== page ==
A couple of days ago, I went with my father to the temple to pray to/for my deceased grandfather, because it was 清明节, a day where you’re supposed to visit the graves of your ancestors to pay your respects and clean up the grave and things like that.
There’s only one cemetery still open for burials in Singapore (and even then, the graves are exhumed after 15 years) so most people are cremated instead. Which means no graves to sweep. What we usually do when we go to the temple on Qingming is: lay out all the food (the deceased’s favourites) nicely on a table (for them to eat); get some joss sticks and light them, then ‘pray’ to the buddha (??) at the altar; stick half of those joss sticks in a huge urn full of joss sticks; go to the marble block/mini tombstone with our grandfather’s photo and particulars and pray to/at/for (???) that. Sometimes people buy lots of ‘spirit money’ or paper cars/houses to burn to give to the deceased. I also see priest doing some chanting for families, reading from books while knocking on the wooden block.
There’s a whole lot of question marks in there because… my parents aren’t particularly religious (or so I like to think). Visits to the temple have always been once-in-a-blue-moon occurrences and the significance of what it done is never explained. As a kid when we saw the grown ups being all solemn, we don’t dare question too much and just imitate what they do, and do what we’re told.
But after my recent bout of questioning religion, unexamined beliefs and irrationality…this time round I found myself wondering. Does my Dad really believe my grandfather will get to enjoy the food and wine he puts on the table? and who are why ‘praying’ to or what are we ‘praying’ for?
And, more importantly, if I don’t believe in any of this, why did I agree to come along? If I can attack people of other faiths for just blindly going along with what always has been done and look down on such practices, am I not being hypocritical if I close my eyes to the irrational practices of my own family? Why not attack these senseless rituals of burning joss sticks and stacks and stacks of ‘spirit money’?
I have this anecdote I like to tell people when I want to illustrate how ‘strange’ my mum is: She gives me free reign to do many things other mums would deem risky or dangerous such as traveling overseas on my own or learning to ride a motorcycle. Yet she vehemently refuses to let me get my ears pierced. And I’m a girl! There are parents in Singapore who will bring their daughters to pierce their ears at a young age, and parents who will not even allow their sons to ride a motorbike!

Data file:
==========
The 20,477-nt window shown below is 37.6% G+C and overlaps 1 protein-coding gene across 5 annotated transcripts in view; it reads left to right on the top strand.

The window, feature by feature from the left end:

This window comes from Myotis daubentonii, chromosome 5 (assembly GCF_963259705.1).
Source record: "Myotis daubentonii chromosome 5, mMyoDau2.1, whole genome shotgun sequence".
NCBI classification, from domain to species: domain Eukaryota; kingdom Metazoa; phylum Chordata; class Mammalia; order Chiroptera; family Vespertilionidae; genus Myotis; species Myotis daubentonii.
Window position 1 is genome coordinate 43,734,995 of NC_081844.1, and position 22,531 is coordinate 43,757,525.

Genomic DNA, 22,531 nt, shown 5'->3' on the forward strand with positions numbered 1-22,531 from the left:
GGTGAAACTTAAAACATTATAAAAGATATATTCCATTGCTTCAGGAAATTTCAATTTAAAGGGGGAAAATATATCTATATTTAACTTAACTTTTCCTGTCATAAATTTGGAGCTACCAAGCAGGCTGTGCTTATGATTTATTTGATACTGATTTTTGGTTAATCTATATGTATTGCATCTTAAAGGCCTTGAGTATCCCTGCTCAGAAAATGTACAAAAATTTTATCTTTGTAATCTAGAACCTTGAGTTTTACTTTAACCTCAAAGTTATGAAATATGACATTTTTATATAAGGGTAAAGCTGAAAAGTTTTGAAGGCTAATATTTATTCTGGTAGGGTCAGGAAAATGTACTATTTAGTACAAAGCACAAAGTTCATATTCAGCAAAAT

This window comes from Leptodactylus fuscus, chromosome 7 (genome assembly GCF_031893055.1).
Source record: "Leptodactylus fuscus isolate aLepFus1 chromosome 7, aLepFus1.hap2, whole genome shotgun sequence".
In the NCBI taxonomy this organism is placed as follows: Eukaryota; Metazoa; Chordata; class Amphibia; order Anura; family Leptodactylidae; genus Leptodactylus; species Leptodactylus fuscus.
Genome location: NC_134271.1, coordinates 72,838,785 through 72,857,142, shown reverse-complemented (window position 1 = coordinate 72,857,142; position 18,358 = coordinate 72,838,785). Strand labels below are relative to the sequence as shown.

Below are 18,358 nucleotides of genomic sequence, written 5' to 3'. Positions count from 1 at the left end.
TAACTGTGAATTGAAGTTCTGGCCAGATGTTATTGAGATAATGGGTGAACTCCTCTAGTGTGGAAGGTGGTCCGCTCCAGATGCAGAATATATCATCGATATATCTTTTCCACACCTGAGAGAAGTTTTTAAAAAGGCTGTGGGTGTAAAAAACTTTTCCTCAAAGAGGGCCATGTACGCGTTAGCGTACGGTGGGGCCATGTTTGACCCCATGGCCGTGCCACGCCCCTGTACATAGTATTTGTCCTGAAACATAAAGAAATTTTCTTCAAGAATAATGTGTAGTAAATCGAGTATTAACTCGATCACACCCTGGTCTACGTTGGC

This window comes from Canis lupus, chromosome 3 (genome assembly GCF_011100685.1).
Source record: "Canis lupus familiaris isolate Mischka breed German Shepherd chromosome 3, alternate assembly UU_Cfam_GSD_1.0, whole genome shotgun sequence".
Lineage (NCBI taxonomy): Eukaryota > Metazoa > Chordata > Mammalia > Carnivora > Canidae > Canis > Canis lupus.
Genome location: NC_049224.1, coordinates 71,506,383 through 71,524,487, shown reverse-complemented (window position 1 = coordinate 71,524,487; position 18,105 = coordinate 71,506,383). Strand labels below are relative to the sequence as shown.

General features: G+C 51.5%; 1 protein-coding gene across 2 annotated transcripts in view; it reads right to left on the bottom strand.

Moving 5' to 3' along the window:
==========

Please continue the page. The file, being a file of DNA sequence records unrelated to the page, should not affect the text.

It’s really silly, and I obviously don’t buy her reasons why I shouldn’t pierce my ears at all. But still, I’m not going to disobey her and pierce my ears. Because I don’t want pierced ears badly enough to disobey, disrespect and upset my mum.
And I realize that’s a principal I apply to other issues as well: that you give more leeway to your parents. Parents are excused from ridiculous beliefs that you’d normally wouldn’t stand for in other people. You might chide them or try to explain it to them for the billionth time, but you’re not going to pick a fight about it.
Of course, you’d have to draw the line somewhere, like if your parents’ beliefs involved causing harm to others, or if they were being exceedingly unreasonable about something that means a lot to you, but I think most times, respect and love for your parents (and family) should have priority…
So why did I agree to go along and participate in rituals I didn’t believe it? Because I know it’s important to my father, something solemn and saddening for him. So if he asks me if I want to come along, I will, as a simple show of support, because he’s my father.